town, eastern France, Haute-Marne departement, Champagne-Ardenne region, north-northeast of Dijon. A medieval fortified city, it is situated 1,529 feet (466 metres) above sea level on a promontory at the northern end of the Langres Plateau. The walls encompassing the town contain a 2nd-century Roman gate, 15th- to 16th-century towers, and other 16th- to 18th-century gates. The severe 12th-century Saint-Mammes Cathedral, marking the transition between Burgundy Romanesque and Gothic architecture, has an 18th-century facade. A statue of the encyclopaedist Denis Diderot, who was born in Langres, stands in the centre of the town. A stronghold of the Lingones, a Gallic tribe, Langres later became an important Gallo-Roman town called Andematunum. At the end of the 2nd century St. Benigne introduced Christianity to the town, and, at the beginning of the 3rd century, St. Senateur was the first bishop of Langres. From the 12th to the 18th century the bishops of Langres, who had the title of duke, were ecclesiastical peers of the realm of France. Today the town is a centre of local agricultural industry; manufactures include electrical and nonelectrical machinery, as well as plastics. Pop. (2004 prelim.) 8,761.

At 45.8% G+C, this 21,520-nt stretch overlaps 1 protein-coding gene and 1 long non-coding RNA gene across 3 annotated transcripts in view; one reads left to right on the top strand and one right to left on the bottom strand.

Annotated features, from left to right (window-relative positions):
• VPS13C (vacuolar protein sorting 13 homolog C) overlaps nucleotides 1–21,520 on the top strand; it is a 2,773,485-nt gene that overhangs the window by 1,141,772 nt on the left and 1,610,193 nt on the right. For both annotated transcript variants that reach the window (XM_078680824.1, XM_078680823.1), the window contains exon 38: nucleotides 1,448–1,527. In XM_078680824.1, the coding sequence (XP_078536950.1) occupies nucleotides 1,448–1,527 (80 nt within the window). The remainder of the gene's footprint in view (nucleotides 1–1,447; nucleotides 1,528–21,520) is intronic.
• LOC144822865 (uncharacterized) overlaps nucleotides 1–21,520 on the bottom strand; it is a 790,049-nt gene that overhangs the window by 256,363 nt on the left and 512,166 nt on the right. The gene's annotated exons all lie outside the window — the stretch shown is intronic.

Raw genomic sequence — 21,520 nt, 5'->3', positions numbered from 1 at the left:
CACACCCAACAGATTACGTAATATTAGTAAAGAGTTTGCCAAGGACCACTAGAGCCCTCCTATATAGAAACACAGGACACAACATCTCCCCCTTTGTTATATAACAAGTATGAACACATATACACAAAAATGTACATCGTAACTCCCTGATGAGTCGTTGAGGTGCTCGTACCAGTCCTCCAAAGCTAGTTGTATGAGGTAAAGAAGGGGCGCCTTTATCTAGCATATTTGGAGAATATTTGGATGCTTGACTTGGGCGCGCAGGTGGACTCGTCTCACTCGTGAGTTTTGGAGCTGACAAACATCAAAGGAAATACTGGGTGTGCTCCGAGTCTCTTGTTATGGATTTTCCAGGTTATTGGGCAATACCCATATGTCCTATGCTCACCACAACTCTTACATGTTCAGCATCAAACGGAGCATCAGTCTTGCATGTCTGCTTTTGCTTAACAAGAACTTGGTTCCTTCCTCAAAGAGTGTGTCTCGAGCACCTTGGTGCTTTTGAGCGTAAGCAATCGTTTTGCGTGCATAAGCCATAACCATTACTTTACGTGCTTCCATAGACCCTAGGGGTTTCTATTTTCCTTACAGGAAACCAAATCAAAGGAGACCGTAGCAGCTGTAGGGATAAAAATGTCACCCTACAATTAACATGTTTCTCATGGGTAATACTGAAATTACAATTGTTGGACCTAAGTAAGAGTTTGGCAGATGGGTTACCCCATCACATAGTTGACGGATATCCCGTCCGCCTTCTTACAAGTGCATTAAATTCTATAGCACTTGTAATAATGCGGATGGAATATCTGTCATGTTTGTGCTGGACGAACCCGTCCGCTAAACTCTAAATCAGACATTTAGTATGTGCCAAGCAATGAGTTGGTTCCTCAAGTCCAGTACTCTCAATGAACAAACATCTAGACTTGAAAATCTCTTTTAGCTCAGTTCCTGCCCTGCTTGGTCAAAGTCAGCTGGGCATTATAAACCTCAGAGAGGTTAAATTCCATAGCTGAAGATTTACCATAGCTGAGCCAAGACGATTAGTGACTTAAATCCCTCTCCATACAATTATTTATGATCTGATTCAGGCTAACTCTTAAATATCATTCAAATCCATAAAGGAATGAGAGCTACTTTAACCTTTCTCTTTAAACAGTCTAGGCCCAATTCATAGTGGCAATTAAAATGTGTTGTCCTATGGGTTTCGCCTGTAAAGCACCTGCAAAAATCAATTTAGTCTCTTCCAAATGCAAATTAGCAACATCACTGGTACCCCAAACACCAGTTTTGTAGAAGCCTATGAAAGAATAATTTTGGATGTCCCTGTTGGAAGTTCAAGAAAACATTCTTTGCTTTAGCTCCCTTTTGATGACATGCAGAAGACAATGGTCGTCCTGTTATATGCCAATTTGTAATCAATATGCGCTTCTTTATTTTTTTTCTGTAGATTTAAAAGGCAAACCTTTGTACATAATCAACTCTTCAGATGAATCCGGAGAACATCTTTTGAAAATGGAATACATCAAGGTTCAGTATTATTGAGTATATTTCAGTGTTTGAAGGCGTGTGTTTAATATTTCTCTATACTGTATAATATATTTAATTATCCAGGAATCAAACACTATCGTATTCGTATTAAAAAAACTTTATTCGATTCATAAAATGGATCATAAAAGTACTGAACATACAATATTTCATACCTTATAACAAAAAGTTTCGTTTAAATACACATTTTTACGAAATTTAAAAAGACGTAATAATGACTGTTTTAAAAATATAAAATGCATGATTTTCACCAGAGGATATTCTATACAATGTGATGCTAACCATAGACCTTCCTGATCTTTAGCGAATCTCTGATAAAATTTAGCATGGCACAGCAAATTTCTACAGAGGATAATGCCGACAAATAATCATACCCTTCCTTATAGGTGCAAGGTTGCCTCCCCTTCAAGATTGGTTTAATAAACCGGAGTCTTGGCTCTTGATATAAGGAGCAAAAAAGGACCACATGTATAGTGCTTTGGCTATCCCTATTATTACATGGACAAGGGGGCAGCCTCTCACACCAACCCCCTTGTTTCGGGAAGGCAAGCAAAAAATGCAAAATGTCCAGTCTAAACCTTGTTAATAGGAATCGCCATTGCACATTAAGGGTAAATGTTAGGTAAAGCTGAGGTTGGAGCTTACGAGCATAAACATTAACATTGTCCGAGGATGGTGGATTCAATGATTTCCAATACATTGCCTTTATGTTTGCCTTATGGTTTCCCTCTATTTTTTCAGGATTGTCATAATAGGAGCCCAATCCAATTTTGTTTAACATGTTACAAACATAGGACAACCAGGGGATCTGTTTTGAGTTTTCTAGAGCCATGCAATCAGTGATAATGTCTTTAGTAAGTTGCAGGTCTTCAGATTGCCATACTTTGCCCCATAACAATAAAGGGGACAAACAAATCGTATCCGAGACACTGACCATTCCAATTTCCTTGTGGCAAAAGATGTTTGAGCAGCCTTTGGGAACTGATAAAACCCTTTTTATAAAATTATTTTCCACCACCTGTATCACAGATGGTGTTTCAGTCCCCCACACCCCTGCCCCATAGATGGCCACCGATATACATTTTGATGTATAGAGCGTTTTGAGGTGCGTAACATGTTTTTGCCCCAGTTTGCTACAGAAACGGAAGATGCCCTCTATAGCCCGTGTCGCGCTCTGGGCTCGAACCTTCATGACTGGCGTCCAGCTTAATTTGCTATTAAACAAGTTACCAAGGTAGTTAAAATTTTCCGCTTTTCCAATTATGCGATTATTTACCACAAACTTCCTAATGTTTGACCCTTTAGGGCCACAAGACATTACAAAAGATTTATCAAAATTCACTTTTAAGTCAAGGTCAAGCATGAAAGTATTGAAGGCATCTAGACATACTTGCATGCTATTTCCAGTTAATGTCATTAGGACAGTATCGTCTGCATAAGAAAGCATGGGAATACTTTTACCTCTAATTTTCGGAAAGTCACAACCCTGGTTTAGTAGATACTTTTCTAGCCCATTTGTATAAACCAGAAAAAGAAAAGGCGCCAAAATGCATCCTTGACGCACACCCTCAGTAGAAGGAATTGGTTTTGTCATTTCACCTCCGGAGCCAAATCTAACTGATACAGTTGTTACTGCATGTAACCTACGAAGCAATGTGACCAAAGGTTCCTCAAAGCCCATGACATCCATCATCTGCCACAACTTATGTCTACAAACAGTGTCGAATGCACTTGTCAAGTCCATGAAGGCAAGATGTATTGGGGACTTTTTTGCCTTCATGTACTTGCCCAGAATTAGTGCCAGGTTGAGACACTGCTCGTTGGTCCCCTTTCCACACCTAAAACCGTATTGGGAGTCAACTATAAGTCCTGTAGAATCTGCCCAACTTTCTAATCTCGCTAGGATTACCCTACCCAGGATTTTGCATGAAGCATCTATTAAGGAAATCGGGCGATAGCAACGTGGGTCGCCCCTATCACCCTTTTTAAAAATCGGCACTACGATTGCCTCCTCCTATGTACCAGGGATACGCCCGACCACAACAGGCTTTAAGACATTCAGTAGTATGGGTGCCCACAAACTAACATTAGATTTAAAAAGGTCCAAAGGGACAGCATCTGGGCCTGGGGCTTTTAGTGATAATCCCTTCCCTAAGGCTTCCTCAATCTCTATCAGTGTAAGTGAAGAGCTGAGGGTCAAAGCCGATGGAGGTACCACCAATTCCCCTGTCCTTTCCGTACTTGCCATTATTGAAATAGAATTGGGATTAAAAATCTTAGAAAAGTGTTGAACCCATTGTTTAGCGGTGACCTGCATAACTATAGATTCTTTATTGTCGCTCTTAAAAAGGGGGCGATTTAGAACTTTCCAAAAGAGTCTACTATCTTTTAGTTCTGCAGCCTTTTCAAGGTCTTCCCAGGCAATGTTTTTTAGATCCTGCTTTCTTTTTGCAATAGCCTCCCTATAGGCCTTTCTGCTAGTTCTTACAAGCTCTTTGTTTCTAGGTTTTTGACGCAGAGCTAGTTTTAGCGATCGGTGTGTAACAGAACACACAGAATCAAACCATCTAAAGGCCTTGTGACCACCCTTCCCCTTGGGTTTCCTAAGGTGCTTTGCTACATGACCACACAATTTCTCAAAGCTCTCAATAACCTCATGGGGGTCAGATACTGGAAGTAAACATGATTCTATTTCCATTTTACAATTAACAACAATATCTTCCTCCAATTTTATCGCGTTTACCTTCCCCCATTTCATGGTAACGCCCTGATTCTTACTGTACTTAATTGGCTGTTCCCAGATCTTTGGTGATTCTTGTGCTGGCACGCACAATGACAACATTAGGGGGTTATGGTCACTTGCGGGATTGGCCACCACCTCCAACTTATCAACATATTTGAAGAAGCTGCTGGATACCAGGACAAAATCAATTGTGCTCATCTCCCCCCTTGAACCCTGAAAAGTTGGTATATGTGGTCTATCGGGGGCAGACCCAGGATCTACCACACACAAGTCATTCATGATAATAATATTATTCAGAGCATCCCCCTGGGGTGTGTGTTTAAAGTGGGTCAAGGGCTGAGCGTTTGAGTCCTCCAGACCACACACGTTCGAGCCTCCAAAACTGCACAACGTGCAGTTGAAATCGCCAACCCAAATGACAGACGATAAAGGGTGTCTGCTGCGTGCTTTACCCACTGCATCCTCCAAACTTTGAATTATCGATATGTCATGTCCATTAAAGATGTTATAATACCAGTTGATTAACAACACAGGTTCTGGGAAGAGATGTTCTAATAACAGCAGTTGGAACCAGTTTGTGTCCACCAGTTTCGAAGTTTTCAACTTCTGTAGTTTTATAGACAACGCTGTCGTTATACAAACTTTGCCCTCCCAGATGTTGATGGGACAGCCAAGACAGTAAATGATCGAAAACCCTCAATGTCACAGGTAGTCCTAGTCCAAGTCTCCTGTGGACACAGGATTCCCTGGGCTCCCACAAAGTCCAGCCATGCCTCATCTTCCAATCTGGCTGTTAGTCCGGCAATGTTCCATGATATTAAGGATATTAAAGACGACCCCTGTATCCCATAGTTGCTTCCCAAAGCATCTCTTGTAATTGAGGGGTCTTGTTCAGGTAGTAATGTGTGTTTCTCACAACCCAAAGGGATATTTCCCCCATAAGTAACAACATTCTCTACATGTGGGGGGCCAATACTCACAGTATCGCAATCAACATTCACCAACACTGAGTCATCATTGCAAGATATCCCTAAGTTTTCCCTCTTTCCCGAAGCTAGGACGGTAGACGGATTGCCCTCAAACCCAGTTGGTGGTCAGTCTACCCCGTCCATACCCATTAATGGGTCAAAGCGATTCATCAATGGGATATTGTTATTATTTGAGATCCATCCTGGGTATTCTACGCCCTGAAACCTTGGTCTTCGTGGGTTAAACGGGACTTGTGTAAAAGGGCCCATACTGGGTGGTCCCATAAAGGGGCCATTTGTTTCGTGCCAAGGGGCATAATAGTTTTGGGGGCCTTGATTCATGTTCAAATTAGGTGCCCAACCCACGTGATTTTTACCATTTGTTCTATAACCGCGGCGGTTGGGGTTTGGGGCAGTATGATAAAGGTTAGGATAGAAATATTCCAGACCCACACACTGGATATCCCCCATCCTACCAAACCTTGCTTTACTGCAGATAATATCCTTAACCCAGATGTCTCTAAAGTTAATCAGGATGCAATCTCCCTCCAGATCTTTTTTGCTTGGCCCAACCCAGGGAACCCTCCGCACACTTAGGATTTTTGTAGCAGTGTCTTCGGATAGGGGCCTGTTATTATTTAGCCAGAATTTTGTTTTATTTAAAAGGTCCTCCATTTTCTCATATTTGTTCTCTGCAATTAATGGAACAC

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|an extraordinary or unusual thing, person, or event; an exceptional example or instance.|
|a stew of meat, vegetables, potatoes, etc.|
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